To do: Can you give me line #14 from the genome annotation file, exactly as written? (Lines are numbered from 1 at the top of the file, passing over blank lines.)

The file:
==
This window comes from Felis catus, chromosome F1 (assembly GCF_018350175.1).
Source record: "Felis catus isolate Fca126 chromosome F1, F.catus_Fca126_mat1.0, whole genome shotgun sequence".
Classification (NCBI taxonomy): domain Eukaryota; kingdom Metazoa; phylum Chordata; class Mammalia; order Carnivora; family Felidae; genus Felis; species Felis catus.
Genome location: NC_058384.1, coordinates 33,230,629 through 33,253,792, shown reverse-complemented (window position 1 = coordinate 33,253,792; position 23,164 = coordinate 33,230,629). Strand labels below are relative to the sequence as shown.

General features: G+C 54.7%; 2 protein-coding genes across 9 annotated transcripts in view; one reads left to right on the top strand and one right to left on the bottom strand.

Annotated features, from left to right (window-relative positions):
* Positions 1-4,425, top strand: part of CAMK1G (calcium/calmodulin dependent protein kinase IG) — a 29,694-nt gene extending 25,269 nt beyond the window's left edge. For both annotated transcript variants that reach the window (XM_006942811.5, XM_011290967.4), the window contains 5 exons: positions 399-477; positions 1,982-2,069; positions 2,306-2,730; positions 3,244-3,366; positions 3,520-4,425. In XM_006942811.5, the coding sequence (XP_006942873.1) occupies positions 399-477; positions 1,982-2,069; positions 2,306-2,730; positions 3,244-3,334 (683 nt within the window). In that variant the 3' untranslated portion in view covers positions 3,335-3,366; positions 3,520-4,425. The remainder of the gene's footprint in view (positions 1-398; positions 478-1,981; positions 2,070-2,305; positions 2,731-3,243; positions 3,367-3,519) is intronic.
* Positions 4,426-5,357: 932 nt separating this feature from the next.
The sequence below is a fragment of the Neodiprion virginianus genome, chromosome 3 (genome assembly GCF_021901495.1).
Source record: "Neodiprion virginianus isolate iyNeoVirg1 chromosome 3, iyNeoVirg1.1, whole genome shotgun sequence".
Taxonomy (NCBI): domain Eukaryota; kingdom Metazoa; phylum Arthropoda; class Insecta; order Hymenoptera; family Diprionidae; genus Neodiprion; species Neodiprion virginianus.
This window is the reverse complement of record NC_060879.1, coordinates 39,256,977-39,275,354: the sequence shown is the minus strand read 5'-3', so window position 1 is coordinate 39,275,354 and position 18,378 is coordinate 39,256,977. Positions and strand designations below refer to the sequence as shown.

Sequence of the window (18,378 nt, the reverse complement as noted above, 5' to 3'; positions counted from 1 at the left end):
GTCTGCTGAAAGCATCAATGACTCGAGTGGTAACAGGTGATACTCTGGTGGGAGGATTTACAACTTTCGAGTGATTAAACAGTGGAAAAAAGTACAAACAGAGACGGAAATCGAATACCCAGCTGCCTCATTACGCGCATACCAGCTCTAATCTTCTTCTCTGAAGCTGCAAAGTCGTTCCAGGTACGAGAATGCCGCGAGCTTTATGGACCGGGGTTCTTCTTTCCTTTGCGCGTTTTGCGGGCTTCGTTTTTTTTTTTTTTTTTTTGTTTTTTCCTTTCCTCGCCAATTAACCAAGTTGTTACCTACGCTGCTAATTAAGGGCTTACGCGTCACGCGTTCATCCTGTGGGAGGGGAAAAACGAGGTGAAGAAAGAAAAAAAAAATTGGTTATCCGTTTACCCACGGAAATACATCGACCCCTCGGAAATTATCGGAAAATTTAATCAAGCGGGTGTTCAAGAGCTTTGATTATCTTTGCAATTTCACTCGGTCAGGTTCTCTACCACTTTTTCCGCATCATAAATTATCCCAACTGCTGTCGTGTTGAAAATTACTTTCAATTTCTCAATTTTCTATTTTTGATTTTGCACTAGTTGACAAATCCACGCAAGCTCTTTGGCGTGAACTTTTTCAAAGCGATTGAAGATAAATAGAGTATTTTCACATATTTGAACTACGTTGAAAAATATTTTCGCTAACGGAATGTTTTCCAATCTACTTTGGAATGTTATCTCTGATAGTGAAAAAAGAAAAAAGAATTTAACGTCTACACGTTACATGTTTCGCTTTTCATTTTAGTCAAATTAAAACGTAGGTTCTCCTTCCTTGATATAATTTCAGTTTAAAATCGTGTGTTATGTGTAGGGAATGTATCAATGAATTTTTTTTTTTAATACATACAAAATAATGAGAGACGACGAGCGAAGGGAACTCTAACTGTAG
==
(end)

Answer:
GTCTGCTGAAAGCATCAATGACTCGAGTGGTAACAGGTGATACTCTGGTGGGAGGATTTACAACTTTCGAGTGATTAAACAGTGGAAAAAAGTACAAACAGAGACGGAAATCGAATACCCAGCTGCCTCATTACGCGCATACCAGCTCTAATCTTCTTCTCTGAAGCTGCAAAGTCGTTCCAGGTACGAGAATGCCGCGAGCTTTATGGACCGGGGTTCTTCTTTCCTTTGCGCGTTTTGCGGGCTTCGTTTTTTTTTTTTTTTTTTTGTTTTTTCCTTTCCTCGCCAATTAACCAAGTTGTTACCTACGCTGCTAATTAAGGGCTTACGCGTCACGCGTTCATCCTGTGGGAGGGGAAAAACGAGGTGAAGAAAGAAAAAAAAAATTGGTTATCCGTTTACCCACGGAAATACATCGACCCCTCGGAAATTATCGGAAAATTTAATCAAGCGGGTGTTCAAGAGCTTTGATTATCTTTGCAATTTCACTCGGTCAGGTTCTCTACCACTTTTTCCGCATCATAAATTATCCCAACTGCTGTCGTGTTGAAAATTACTTTCAATTTCTCAATTTTCTATTTTTGATTTTGCACTAGTTGACAAATCCACGCAAGCTCTTTGGCGTGAACTTTTTCAAAGCGATTGAAGATAAATAGAGTATTTTCACATATTTGAACTACGTTGAAAAATATTTTCGCTAACGGAATGTTTTCCAATCTACTTTGGAATGTTATCTCTGATAGTGAAAAAAGAAAAAAGAATTTAACGTCTACACGTTACATGTTTCGCTTTTCATTTTAGTCAAATTAAAACGTAGGTTCTCCTTCCTTGATATAATTTCAGTTTAAAATCGTGTGTTATGTGTAGGGAATGTATCAATGAATTTTTTTTTTTAATACATACAAAATAATGAGAGACGACGAGCGAAGGGAACTCTAACTGTAG